Syria’s government and opposition will meet on Monday for a seventh round of UN-sponsored peace talks with little expectation of a breakthrough to end the six-year conflict.
The talks in Geneva open after a ceasefire took effect in three provinces in southern Syria on Sunday, with a monitoring group reporting that the region was mostly quiet despite scattered violations.
The ceasefire was brokered by the United States, Russia and Jordan, and is the latest agreement reached outside the Geneva framework.
In principle, the new round of Geneva negotiations will focus on four so-called “baskets”: a new constitution, governance, elections and combating “terrorism”.
Al Jazeera’s Sue Turton reported from Geneva that one of the key areas the opposition was focused on is the transitional period, what Syrian governance will look like after the war. But the two sides are deadlocked on matters such as what will happen to the Syrian president.
“The spectre that is hanging over all of that is the fate of Bashar al-Assad. I think it is fair to say that this is one area where the two sides are still diametrically opposed – whether Assad should be allowed to stay or whether he should go,” she said.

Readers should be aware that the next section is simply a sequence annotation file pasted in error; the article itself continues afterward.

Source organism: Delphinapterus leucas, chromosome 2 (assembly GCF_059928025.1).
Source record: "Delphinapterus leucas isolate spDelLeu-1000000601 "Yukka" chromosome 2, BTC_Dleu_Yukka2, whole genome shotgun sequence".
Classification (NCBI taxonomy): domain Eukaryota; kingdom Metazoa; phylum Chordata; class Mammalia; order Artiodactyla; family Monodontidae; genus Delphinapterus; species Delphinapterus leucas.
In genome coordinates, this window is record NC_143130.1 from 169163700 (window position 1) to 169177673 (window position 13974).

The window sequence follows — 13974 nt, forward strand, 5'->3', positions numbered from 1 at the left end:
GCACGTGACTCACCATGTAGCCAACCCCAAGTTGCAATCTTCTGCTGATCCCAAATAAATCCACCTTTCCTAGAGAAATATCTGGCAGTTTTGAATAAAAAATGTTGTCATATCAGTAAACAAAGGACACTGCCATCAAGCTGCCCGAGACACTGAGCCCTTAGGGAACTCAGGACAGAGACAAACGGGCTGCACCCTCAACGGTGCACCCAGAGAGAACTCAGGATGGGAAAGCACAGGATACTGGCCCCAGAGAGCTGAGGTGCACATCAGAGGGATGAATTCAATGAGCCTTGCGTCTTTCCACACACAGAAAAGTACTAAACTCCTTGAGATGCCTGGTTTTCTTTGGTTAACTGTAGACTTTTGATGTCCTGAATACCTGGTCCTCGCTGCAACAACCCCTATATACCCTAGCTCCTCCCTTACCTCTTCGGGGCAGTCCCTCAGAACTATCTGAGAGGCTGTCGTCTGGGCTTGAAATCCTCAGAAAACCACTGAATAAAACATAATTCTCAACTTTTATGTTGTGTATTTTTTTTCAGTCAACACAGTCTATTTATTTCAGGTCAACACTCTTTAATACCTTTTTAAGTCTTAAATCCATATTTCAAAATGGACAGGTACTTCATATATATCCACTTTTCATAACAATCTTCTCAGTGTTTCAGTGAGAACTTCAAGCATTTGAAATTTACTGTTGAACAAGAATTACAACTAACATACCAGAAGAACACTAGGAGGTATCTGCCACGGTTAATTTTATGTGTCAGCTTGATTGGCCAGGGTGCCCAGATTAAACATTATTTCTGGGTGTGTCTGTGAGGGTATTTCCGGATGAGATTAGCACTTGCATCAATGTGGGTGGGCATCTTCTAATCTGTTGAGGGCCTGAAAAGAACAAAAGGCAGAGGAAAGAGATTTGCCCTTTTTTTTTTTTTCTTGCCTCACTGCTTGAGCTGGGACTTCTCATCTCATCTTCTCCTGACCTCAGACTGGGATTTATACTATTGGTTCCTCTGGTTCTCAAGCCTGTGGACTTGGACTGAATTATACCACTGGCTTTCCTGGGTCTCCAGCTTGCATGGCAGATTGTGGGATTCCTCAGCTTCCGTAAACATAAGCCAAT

As he arrived for the talks on Monday, UN Syria envoy Staffan de Mistura told reporters: “We will work very hard” and that time constraints had stymied progress.
The last talks ended in May with little progress towards ending a war that has killed more than 320,000 people since it began in March 2011.
Still, both sides are expected to participate once again, with Yehya al-Aridi, a spokesman for the opposition High Negotiations Committee, telling AFP he had “modest expectations”.
The Geneva talks began in 2014, and have continued intermittently despite a dearth of results.
Since January, they have been increasingly overshadowed by the separate process organised by Russia, Iran and Turkey in the Kazakh capital Astana.
Natasha Ghoneim, Al Jazeera’s correspondent in Gaziantep, said that the hope when Russia launched the Astana talks to run in tandem with the Geneva talks was to accomplish what the UN had not been able to after years of talks.
“What we’re seeing is an understanding of just how difficult it is going to be to negotiate an end to the war in Syria,” she said.
The three countries agreed in May to set up four “de-escalation zones” in Syria, although they have so far failed to agree details necessary to implement the plan.
The ceasefire in southern Syria covers three provinces included in one of the “de-escalation” zones.
De Mistura’s deputy Ramzi Ezzedine Ramzi has said the ceasefire deal “helps create a suitable atmosphere for the talks”.
“We hope that an agreement will be reached for the other areas that have been discussed as soon as possible and this will lead to significant support for the political process,” he added.
Source: Al Jazeera and news agencies